Month of the Military Child: CCAoA Board Member Patricia Barron’s Story

April 10, 2017

military familyApril has always been one of my favorite months. We emerge from the drabness of winter into blooming colors and sun filled days. Spring never fails to refresh and renew my spirit.

April is also the Month of the Military Child and, as a military mom who raised three military children in an Army family, it is also a bittersweet reminder of how quickly time passes.

Raising Children in the Military

Raising my military children was not always easy, and many times I played the role of a single parent when my husband was away. Working outside the home was something I did often, but finding good quality child care was my biggest worry and challenge. If I couldn’t find child care, I couldn’t work.

Fast forward to the present, and not much has changed for our military families currently serving. Every year, child care is identified as the number one issue by the senior enlisted advisors of each branch of service when testifying on quality of life issues on Capitol Hill. And the issue only becomes more complicated when budget constraints limit resources.

As one Army spouse put it, “For us spouses at home, the days are long and lonely, and the jobs and careers are hard to come by. Or maybe there just isn’t money for full-time day care; perhaps our choice has been to stay home. But that doesn’t mean we don’t need a break. On a military base, grandmas are not here to care for the children, babysitters and date nights are hard to come by, and everyone else is in the same boat you are. Those precious few hours of being able to drop the kids off to play have been our lifeline to sanity in a world where literally nothing, from where we live to when we move, is in our control.”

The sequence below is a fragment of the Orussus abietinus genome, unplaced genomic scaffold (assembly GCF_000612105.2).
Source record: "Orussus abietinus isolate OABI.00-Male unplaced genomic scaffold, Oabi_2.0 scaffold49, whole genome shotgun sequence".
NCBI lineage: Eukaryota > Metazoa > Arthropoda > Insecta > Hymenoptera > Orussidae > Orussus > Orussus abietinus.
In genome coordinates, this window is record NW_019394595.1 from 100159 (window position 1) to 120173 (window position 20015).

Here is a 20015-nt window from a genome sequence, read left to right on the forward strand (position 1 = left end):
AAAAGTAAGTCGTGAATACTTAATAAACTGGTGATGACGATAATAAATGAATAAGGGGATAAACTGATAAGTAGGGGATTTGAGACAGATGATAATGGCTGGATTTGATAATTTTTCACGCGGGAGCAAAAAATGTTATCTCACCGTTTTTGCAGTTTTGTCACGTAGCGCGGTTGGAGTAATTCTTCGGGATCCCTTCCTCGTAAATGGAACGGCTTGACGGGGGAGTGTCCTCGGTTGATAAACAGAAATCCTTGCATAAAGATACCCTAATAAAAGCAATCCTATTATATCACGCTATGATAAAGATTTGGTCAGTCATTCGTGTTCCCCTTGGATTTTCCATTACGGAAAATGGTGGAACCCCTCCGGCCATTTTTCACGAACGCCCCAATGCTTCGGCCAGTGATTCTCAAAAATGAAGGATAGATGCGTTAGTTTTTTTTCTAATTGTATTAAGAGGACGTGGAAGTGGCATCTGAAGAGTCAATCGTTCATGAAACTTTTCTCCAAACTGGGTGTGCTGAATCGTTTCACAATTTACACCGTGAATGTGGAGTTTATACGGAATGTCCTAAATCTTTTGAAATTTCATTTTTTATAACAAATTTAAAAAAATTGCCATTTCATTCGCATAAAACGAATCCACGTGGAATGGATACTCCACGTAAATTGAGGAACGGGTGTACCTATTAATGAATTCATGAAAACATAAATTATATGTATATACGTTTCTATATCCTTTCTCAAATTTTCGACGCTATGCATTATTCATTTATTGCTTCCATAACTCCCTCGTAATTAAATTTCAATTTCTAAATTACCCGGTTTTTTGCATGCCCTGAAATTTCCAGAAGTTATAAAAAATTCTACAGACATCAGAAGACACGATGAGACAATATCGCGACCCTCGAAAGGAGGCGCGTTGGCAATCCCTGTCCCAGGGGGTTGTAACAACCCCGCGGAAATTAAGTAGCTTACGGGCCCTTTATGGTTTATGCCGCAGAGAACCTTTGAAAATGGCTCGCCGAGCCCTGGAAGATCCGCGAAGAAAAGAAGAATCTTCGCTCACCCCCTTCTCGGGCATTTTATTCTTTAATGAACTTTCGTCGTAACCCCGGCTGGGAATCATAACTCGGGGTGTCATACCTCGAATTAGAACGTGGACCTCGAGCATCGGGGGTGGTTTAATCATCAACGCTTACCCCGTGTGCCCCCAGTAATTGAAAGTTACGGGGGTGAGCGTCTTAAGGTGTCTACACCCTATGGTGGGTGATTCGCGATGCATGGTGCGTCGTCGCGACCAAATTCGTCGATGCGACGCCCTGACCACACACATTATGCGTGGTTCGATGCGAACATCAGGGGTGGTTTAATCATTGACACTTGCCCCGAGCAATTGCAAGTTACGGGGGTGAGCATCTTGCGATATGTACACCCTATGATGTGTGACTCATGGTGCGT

Fee Assistance and Respite Programs

Luckily, military families do have other options; the fee assistance and respite care programs provided by Child Care Aware® of America serve more than 10,000 military families per year. These programs were created to provide authorized military personnel with assistance in locating, selecting, and offsetting the cost of civilian child care when on-post child care is not available or is not a viable option for a service member and his or her family. And along with that assistance comes resources to support the child care search outside of the military gates. For military families, this public-private partnership between the Department of Defense (DOD) and CCAoA isn’t just a “nice to have,” it is a quality of life initiative that they truly can’t live without.

Find out more about the military fee assistance and respite programs here.

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Topics: Family Stories, Best Practices

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